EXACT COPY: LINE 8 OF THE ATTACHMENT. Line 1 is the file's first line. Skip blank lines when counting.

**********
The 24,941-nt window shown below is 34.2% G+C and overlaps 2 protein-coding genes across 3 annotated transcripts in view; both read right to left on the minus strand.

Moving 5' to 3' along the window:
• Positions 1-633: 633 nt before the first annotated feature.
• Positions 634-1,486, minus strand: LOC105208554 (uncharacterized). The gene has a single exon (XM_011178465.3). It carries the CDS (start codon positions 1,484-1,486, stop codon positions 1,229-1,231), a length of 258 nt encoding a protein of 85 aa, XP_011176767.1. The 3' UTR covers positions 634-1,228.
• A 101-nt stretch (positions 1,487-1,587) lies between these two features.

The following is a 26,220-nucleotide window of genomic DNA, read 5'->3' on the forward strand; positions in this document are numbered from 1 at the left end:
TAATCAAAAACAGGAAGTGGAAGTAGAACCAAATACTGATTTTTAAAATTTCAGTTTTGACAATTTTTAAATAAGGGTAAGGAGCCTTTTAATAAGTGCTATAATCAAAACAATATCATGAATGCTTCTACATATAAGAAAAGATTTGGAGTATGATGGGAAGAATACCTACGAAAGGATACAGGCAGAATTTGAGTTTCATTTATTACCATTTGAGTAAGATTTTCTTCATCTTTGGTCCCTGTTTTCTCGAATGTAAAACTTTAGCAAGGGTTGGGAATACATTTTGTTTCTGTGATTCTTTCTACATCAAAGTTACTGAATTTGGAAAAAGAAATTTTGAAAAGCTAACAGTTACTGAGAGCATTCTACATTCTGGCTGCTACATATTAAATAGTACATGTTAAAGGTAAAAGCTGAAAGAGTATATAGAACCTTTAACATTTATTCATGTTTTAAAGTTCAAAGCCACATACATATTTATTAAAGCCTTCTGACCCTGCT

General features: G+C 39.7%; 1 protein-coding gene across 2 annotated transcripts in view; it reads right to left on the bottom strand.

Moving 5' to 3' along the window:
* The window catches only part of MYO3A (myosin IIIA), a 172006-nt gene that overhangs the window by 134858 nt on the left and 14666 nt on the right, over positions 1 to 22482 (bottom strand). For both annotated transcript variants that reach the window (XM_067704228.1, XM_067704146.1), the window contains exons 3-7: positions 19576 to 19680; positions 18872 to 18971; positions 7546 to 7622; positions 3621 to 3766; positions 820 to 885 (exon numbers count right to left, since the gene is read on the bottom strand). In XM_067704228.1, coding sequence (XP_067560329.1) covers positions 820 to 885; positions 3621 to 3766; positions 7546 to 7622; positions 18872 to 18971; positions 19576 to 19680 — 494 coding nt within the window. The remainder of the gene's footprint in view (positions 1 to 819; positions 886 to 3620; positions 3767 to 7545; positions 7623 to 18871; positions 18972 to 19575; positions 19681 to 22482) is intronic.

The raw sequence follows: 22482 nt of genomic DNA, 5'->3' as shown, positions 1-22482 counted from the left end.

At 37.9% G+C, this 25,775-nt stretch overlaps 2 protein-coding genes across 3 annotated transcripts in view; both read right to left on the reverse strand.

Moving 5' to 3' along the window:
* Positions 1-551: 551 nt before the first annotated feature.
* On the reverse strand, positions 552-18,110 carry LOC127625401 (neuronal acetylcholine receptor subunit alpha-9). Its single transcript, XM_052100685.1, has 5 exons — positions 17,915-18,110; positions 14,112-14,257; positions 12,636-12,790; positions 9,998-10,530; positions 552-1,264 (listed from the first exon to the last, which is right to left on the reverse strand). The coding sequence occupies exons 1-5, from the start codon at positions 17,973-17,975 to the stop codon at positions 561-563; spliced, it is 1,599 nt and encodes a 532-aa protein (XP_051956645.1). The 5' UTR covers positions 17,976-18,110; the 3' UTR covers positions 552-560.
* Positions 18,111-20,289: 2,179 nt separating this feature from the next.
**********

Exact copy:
General features: G+C 39.7%; 1 protein-coding gene across 2 annotated transcripts in view; it reads right to left on the bottom strand.